Jewish R.E.A.C.H.

From the blog

Repairing Cemeteries Honors Our Ancestors

Children Learn About Generational Responsibility

Josh, leaning over the monument, holds the carbon paper as Annie, Emily and Marta rub the monument, copying the inscription.
We remember them. ZACHOR . . .
But in reality, we do not.

The images you can see in old Jewish cemeteries – fallen tombstones, cracked monuments, overgrown shrubbery –   provide proof that we have forgotten.

On a sunny May 4, nearly 30 youth along with 8 adults spent the entire morning learning about “Beit Ha’Chayim,” meaning the House of Life, which is the traditional Hebrew word for “cemetery.” We visited National Capitol Hebrew Cemetery in Capitol Heights, Maryland to study the monuments, and using special carbon paper, took rubbings of the inscriptions.

Rabbi Herzel Kranz from the Silver Spring Jewish Center (SSJC) and Rabbi Steven Suson from Har Tzeon-Agudath Achim (HTAA) explained the importance of the cemetery within the Jewish Life Cycle.

The program, coordinated by Jewish R.E.A.C.H., included students from the Berman Hebrew Academy and other area schools.

The students shared their thoughts about the trip on paper, and their insights are fascinating. Here are a few samples:

Michelle Milstein, an 11-year-old, wrote:

Things I’ve learned at the cemetery were that you should never walk right on the grave. When you see a grave without rocks on the gravestone, that means that people related to the person who died don’t come to see the grave often, but when you see a gravestone full of rocks that means that people related to that person come visit very often.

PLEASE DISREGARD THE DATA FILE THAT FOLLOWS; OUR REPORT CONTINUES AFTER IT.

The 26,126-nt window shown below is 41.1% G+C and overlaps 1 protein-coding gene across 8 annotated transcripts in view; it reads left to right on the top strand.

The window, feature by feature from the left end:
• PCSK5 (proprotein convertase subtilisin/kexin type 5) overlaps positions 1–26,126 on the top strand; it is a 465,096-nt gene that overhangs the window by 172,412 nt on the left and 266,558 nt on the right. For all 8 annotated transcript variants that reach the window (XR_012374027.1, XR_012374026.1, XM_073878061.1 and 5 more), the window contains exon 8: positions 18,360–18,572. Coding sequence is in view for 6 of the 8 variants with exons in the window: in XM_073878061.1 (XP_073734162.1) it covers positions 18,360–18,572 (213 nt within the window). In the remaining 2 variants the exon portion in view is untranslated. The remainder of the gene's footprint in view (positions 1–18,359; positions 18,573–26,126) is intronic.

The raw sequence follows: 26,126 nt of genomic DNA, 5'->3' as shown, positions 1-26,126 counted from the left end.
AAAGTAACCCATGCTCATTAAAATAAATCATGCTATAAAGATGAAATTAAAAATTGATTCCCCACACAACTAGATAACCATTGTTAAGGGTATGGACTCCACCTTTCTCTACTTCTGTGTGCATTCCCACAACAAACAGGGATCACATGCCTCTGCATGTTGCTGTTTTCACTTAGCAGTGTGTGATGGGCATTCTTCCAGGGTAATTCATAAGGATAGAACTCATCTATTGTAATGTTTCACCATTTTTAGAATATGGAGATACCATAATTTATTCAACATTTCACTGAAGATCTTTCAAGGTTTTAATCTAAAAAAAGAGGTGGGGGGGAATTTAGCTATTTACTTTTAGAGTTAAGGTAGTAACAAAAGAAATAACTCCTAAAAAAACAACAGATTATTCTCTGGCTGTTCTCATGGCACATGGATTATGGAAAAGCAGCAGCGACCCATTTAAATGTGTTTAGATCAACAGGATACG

Gloria Milstein, an eighth grader, explained the process we used to preserve an inscription for posterity:

If you want a copy of the description on the monument you lay a piece of special carbon paper on the monument (and someone has to help you hold it tight) and you wrap a dollar bill around your finger and you rub the paper on the monument and the words get traced onto the paper. And if you’re in the cemetery you should be polite because it is a holy place. Gloria

And Marta Ressin, an 8-year-old, shared with us:

I learned you should not sit on the monuments because it is disrespectful. We saw big monuments and little monuments. You should come to the cemetery even if you don’t know someone buried there. Marta

Jewish R.E.A.C.H. provides an important role to our communities by reconnecting the generations.

Because we should care. We should remember. We should visit. Too many Jewish cemeteries are falling into disrepair or abandonment.

Ask the elders in your family: Do you know where your family members are buried? Have you visited their grave site? What is the condition of the cemetery?

It is called our generational responsibility.

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